Oh, if only we could speak the language of animals. The conversations would be lengthy and informative. They probably have a separate set of rules for any number of situations. We, of course, have no clue as to the dos and don'ts in their realm.
Apparently there are particular places where specific animals are supposed to sit as we learned in Frog On A Log? (Scholastic Press, an imprint of Scholastic Inc., August 25, 2015) written by Kes Gray with illustrations by Jim Field. At the conclusion of that title the frog was in a less than comfortable position. You could say he was in a difficult state of affairs. In a sequel Oi DOG! (Hodder Children's Books, July 28, 2016, UK) authors Kes Gray and Claire Gray collaborate with Jim Field as the frog airs his dissatisfaction with the rules.
GET OFF THE FROG
said the frog.
"But I like sitting on frogs," said the dog.
As the dog explains why his posterior likes to be placed on frogs, the know-it-all cat, sitting on a mat, chants the litany of rules. Well, frog is having nothing to do with those particular decrees. He's changing them. Dogs will sit on logs.
Dog is not too happy about sitting on a log. Cat is not too happy about sitting on gnats rather than a mat. Getting in the groove of this switcheroo of guidelines, dog wants to know what bears will sit on. Firmly in control now, frog happily replies
"Bears will sit on
When dog asks about slugs, frog gleefully gives an answer for them, flies, crickets and moths. Each time dog asks, a reply, no matter how strange, is issued with the speed of lightning. When dog points out whales might not like where they have to sit, frog authoritatively answers much like cat did in the past. (Oh, oh.)
Nine more animals are issued new directions for their state of sitting. This leads us to one final question. As the now king of commandments, frog's response and action break all the rules. (Prepare to burst out laughing.)
With all the utterly ridiculous rhymes penned by Kes Gray for this title, it's hard not to imagine bouts of loud giggling coming from his writing room. You will find yourself wondering if he thought of the animals first or the objects upon which they are assigned to sit. And speaking of animals we have those from the forest, the jungle, the insect world, African grasslands, domestic and wild types from the same family, the largest and the smallest, and even one from fantasy. Here's another passage.
"You're really getting the hang of this," said the dog.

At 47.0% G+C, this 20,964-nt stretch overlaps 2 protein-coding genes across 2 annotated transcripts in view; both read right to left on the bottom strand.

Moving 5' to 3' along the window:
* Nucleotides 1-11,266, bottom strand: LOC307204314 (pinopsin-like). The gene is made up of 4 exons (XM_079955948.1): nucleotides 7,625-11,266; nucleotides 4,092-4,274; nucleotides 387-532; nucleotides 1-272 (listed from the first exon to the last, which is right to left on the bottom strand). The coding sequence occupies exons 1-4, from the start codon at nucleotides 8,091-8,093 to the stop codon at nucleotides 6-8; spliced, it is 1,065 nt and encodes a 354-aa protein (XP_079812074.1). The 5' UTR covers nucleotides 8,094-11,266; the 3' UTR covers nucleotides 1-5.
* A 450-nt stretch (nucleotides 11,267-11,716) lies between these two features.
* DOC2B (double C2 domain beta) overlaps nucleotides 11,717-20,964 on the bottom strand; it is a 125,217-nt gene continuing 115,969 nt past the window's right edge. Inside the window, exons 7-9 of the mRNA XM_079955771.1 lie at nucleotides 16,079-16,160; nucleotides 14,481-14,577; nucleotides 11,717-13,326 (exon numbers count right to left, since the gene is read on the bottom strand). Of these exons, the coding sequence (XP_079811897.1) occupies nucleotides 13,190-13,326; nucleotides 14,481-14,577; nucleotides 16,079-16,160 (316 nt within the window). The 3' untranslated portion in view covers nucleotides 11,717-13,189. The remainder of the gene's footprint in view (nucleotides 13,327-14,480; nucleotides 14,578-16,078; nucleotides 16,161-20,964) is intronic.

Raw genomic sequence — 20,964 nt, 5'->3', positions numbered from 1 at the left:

"I know," said the frog. "And that's not all...
Gnus will sit on canoes, pigs will sit on wigs, and boars will sit on oars.
When you contrast the frog pointing an accusing finger at the dog on the front of the opened book case (There is no dust jacket.) and the dog's startled look, you know this book is going to be as full of humor as its predecessor. To the left, on the back, a decidedly disgruntled cat is grumpier than ever at where he is now sitting and probably because of losing his rule-setting status. For the opening and closing endpapers, on a rusty orange background, the dog is posed in fifty-four small, captured actions certain to have readers howling at their hilarity.
On the verso the shocked dog is looking straight at the reader. With a page turn we move in close to the dog sitting on the frog in a two-page picture. Once dog removes himself from frog, frog now has the chalk and is educating the animals on his new rules on a blackboard. For his guidelines, Jim Field has varied the canvas for each single page image; turquoise, orange, purple, and green. Sometimes he will extend the illustration from left to right as frog continues to speak.
The comedy found in his details will have readers pausing repeatedly; bears eating bowls of porridge, a moth reading a book about light bulbs, the look on the sheep's face with a leopard sitting on the shepherd, the Adam's Apples painted on the side of a wagon and a skunk wearing a clothespin on its nose. It's the expressions on the animals' faces which seal the deal. Frog is featured somewhere on one of every two pages.
One of my favorite illustrations of many is the one on the right for the above-noted passage. Frog is doing the back stroke alongside a canoe. Sitting in the canoe is a big gnu, holding a double-paddled oar in his hands. On each oar a boar is seated. One is wearing a pink, pig-tailed wig looking like Pippi Longstocking. The gnu is wearing a wig like those worn in the French court by women during the eighteenth century. Sitting on top of the gnu's wig are three little pigs.
I can already hear the laughter of readers as Oi DOG! written by Kes Gray and Claire Gray with illustrations by Jim Field is silently read or read aloud. The combination of text and images is loaded with humor at every page turn. It is more than a fitting sequel to the first title. You must have both books on your professional and personal bookshelves.
To learn more about Kes Gray and Jim Field please take a few moments to visit their websites by following the links attached to their names. Jim Field has a lot of process art on the page dedicated to this book. It's interesting to compare what was initially drawn and what remains in the book.